Neutron diffraction of ribosomal proteins has been used to estimate the arrangement of ribosomal components. By reconstituting pairs of deuterated proteins into the 30S subunit, distances between the protein pairs were generated to produce a model of protein arrangement in the small subunit. Using similar methods several pairwise distances have been generated for the large subunit as well but, with over twice as many proteins, the task is significantly more difficult.
Together the accumulated biochemical and structural data have generated several models of ribosome structure. Several high-resolution structures of individual ribosomal proteins or fragments of rRNAbound to proteins have also been determined. However, the piecewise reconstruction of structural data seemed unlikely to provide an adequate picture of the ribosome at the molecular level. Recently, however, structures of isolated subunits and the assembled ribosome have been determined at a resolution that is already impressive and will continue to improve.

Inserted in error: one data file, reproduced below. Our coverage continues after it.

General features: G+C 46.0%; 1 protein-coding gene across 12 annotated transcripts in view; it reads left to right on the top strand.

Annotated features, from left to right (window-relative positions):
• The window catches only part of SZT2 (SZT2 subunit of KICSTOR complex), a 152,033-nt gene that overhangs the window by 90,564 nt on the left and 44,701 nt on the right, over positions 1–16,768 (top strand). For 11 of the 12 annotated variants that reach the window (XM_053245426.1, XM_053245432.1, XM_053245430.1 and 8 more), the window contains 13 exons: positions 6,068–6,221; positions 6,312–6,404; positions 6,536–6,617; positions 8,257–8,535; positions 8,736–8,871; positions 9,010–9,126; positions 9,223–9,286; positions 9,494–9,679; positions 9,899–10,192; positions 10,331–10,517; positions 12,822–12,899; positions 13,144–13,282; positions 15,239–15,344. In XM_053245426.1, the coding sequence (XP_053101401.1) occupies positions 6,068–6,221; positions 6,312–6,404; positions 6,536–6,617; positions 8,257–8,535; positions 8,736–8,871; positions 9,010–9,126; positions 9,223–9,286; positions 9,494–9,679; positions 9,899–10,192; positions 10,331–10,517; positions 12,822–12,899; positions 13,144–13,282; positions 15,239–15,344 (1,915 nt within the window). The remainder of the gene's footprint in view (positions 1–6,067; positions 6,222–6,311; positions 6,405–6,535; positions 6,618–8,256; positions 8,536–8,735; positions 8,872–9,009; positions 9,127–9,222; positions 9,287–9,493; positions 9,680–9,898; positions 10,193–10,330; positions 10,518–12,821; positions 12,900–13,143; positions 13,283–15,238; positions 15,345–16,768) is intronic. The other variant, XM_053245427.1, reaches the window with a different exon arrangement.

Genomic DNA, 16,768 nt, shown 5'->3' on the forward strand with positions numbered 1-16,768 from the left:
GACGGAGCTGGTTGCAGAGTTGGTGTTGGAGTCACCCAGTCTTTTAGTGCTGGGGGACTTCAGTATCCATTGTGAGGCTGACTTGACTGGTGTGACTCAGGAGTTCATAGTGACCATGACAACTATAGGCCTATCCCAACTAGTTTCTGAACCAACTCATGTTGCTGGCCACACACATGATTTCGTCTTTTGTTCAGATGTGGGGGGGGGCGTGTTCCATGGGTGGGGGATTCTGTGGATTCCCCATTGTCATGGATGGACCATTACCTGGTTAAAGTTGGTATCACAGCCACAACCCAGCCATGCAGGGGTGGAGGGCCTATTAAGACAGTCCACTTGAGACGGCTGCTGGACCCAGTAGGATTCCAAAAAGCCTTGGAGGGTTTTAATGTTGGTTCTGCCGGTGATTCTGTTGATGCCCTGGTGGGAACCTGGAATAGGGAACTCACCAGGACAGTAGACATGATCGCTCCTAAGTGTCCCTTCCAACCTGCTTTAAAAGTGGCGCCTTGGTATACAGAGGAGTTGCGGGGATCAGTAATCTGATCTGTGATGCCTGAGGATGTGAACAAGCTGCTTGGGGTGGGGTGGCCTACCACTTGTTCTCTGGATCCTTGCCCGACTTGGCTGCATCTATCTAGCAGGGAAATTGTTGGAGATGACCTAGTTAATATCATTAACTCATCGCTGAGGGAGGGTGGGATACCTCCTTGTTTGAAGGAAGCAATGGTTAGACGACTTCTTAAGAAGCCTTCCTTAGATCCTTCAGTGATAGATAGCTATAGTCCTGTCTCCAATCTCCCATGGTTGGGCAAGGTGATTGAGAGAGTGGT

D. Recent High-Resolution Structures
Neither electron microscopy nor X-ray crystallography seemed suited to provide a high-resolution structure of the ribosome, which was thought to be too small for the first and too large for the second method. Yet both have been pushed to the limit to provide significant new structures that are already explaining mechanistic features of protein synthesis.